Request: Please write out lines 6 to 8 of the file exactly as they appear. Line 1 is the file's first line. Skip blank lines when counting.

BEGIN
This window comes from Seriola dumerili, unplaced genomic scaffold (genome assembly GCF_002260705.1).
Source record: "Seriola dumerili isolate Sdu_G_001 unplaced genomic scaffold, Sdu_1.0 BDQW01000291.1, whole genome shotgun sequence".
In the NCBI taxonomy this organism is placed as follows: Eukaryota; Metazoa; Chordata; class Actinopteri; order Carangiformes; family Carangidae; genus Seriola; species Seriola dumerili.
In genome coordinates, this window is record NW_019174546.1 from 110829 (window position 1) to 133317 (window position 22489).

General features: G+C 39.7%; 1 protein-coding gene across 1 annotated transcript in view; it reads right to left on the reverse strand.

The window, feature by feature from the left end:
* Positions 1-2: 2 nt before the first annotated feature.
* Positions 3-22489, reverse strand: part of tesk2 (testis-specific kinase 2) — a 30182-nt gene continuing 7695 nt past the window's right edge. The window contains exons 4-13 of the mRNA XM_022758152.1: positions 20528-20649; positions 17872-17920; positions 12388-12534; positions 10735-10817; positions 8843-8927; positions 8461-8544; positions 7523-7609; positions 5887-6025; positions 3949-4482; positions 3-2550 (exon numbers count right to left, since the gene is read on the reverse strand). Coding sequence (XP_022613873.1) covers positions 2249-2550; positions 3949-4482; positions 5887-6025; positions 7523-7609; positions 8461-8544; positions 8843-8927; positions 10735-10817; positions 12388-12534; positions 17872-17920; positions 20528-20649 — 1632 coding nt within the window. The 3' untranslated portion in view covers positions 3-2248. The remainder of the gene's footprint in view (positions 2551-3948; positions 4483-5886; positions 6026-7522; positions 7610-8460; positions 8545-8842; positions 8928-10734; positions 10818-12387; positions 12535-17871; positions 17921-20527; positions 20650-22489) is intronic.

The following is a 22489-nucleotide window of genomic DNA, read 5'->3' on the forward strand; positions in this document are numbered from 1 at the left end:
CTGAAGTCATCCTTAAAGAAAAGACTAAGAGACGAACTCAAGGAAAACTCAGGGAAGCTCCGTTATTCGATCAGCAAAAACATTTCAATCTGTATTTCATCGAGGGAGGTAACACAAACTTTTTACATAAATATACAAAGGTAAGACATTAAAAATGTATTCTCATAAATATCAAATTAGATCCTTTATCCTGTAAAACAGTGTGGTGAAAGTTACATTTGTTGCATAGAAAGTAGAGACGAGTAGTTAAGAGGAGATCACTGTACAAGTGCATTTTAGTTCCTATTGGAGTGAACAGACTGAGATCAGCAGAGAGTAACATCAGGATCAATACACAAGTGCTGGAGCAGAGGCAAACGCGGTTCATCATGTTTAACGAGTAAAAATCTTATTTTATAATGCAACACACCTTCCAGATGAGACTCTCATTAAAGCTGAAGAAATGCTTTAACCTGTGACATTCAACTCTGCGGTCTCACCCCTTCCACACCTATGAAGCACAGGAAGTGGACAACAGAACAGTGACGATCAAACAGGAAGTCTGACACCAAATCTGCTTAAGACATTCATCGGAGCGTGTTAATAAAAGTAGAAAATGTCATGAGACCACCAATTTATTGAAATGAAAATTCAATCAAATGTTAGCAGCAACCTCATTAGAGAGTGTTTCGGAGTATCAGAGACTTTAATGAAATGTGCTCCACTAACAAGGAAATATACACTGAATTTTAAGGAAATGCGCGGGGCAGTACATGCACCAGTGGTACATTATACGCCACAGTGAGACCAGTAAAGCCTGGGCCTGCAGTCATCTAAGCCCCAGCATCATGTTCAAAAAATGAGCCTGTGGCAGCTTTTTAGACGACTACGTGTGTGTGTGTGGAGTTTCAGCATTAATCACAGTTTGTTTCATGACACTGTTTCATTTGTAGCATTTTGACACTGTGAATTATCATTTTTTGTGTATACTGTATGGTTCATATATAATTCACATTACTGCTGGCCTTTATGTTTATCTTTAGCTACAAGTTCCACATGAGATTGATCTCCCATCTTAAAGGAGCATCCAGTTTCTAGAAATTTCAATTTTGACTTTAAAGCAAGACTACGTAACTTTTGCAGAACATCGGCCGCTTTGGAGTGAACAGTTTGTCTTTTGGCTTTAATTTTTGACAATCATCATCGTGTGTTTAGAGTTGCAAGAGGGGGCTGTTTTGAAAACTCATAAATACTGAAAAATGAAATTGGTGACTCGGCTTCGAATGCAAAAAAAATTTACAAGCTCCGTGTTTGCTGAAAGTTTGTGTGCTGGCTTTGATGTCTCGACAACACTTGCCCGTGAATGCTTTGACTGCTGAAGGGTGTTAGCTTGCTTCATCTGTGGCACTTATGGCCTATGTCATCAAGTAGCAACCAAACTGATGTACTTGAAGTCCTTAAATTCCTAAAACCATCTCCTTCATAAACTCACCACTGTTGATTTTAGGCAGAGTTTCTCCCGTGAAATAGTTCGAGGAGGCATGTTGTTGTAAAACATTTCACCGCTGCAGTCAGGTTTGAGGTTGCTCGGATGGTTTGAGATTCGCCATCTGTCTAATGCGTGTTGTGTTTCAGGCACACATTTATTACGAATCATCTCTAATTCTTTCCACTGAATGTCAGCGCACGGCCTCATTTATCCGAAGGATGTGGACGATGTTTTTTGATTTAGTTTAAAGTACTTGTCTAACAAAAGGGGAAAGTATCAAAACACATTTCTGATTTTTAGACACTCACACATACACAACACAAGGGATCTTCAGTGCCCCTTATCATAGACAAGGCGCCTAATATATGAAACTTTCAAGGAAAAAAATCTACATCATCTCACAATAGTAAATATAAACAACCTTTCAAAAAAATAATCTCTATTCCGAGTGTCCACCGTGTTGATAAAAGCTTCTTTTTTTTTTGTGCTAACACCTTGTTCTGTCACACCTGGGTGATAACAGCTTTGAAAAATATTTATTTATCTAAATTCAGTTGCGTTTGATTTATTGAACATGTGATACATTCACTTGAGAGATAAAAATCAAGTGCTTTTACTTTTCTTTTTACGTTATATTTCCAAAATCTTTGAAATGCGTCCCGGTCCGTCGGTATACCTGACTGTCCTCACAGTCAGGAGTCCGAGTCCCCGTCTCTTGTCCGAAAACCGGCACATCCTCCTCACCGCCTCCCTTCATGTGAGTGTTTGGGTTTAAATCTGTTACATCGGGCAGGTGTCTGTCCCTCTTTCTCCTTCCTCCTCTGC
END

The window, feature by feature from the left end:
* Positions 1-2: 2 nt before the first annotated feature.
* Positions 3-22489, reverse strand: part of tesk2 (testis-specific kinase 2) — a 30182-nt gene continuing 7695 nt past the window's right edge. The window contains exons 4-13 of the mRNA XM_022758152.1: positions 20528-20649; positions 17872-17920; positions 12388-12534; positions 10735-10817; positions 8843-8927; positions 8461-8544; positions 7523-7609; positions 5887-6025; positions 3949-4482; positions 3-2550 (exon numbers count right to left, since the gene is read on the reverse strand). Coding sequence (XP_022613873.1) covers positions 2249-2550; positions 3949-4482; positions 5887-6025; positions 7523-7609; positions 8461-8544; positions 8843-8927; positions 10735-10817; positions 12388-12534; positions 17872-17920; positions 20528-20649 — 1632 coding nt within the window. The 3' untranslated portion in view covers positions 3-2248. The remainder of the gene's footprint in view (positions 2551-3948; positions 4483-5886; positions 6026-7522; positions 7610-8460; positions 8545-8842; positions 8928-10734; positions 10818-12387; positions 12535-17871; positions 17921-20527; positions 20650-22489) is intronic.